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Legacy Content / PROMISE AUDIT

Civil Rights

January 20, 2010

Percentage complete: 32*

The passage of President Obama’s first bill -- the Lilly Ledbetter Fair Pay Act, which makes it easier to fight pay discrimination -- turned out to be an especially low-key event compared to the headaches he’s had since. Although the president gets a lot of flak from gay rights groups for not placing their concerns at the top of his priority list, he’s reiterated his campaign promises and overtly reassured this group more than most. Trouble started before Obama took the oath of office, when he chose a proponent of overturning gay marriage in California -- evangelical pastor Rick Warren -- to give the invocation, a decision he stuck by but countered with the selection of gay Episcopal bishop Gene Robinson to offer a prayer that kicked off festivities. That’s pretty much how it’s gone since for the president: Oops, counter-oops.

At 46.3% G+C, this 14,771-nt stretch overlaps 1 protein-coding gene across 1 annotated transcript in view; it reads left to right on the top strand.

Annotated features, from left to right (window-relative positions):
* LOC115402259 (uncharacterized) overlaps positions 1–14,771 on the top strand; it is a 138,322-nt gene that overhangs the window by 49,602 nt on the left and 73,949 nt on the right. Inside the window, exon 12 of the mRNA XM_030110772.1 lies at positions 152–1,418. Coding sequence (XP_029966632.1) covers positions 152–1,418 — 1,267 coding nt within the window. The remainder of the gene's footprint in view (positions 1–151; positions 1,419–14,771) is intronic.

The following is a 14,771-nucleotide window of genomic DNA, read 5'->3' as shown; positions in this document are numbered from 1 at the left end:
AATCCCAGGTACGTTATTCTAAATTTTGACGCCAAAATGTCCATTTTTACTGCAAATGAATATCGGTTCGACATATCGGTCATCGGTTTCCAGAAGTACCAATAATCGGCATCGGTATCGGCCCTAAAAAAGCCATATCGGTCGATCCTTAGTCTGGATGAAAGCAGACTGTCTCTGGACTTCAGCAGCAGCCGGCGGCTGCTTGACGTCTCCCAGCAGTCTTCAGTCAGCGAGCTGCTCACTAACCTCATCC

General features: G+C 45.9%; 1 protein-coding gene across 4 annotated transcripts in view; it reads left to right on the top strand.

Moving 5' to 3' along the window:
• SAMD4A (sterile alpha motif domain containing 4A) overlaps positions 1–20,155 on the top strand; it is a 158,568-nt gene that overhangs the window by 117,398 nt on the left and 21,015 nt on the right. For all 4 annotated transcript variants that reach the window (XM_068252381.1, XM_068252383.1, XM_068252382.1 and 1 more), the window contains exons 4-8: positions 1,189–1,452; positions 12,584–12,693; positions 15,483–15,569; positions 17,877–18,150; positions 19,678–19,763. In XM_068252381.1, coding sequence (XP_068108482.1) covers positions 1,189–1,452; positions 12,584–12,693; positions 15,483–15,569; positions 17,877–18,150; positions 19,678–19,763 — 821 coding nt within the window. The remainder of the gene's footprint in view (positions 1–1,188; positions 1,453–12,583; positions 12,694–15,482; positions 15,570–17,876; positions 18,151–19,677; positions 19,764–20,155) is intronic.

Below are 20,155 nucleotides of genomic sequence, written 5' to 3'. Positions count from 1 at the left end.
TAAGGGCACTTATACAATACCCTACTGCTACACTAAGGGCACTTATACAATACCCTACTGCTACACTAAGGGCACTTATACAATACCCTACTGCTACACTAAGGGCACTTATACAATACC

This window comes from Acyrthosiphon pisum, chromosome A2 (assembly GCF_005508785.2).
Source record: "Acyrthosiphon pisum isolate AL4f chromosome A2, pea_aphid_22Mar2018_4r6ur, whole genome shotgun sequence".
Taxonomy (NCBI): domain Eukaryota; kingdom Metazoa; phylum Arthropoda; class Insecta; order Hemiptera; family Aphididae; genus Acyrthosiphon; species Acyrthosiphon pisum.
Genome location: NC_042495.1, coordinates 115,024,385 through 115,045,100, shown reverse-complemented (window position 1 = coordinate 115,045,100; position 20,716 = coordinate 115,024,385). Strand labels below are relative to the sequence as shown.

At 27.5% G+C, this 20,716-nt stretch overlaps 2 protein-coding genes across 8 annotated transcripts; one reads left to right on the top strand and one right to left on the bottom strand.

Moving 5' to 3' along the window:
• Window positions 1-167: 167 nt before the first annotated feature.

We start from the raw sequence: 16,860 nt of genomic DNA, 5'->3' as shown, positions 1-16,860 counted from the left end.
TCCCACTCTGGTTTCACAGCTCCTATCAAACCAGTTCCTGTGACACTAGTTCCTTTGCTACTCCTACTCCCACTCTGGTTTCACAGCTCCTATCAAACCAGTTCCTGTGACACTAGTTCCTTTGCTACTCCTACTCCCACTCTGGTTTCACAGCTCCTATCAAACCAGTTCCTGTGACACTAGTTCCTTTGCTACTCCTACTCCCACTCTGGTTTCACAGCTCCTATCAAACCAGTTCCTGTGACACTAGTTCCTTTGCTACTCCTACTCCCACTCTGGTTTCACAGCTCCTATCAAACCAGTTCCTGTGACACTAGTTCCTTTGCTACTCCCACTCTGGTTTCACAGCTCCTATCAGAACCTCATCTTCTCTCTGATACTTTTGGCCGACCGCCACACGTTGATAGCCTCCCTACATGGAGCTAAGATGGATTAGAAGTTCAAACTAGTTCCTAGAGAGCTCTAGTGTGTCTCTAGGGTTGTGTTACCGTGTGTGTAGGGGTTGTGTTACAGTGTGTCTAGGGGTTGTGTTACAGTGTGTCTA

When his Justice Department not only defended the Defense of Marriage Act but invoked arguments that notoriously offended gay rights supporters, Obama invited a cadre of activists to the White House for a conciliatory reception, followed shortly thereafter by new benefits for partners of federal employees. Impatience with the president’s vague timeline for repeal of “don’t ask, don’t tell” has been assuaged to some extent with expanded hate crime laws, fulfilling a promise he made to voters, and to the mother of slain student Matthew Shepard.

In less prominent moves, Obama has dropped repeated hints that he’s committed to 2008’s campaign promises. For the first time ever, two openly gay people -- tennis star Billie Jean King and, posthumously, politician Harvey Milk -- were awarded the Medal of Freedom. And although Obama didn’t say much as marriage laws were being debated in California and New England, he spoke the day before an equality protest arrived on the National Mall -- albeit during a gala hosted by the Human Rights Campaign. So if gay rights groups don’t feel that their wish list is a priority (and it’s down there somewhere below health care, climate change, two wars and a troubled economy), then at least they can rest assured the president’s not just ignoring them.

Read more about Obama's progress fulfilling his campaign promises on civil rights.

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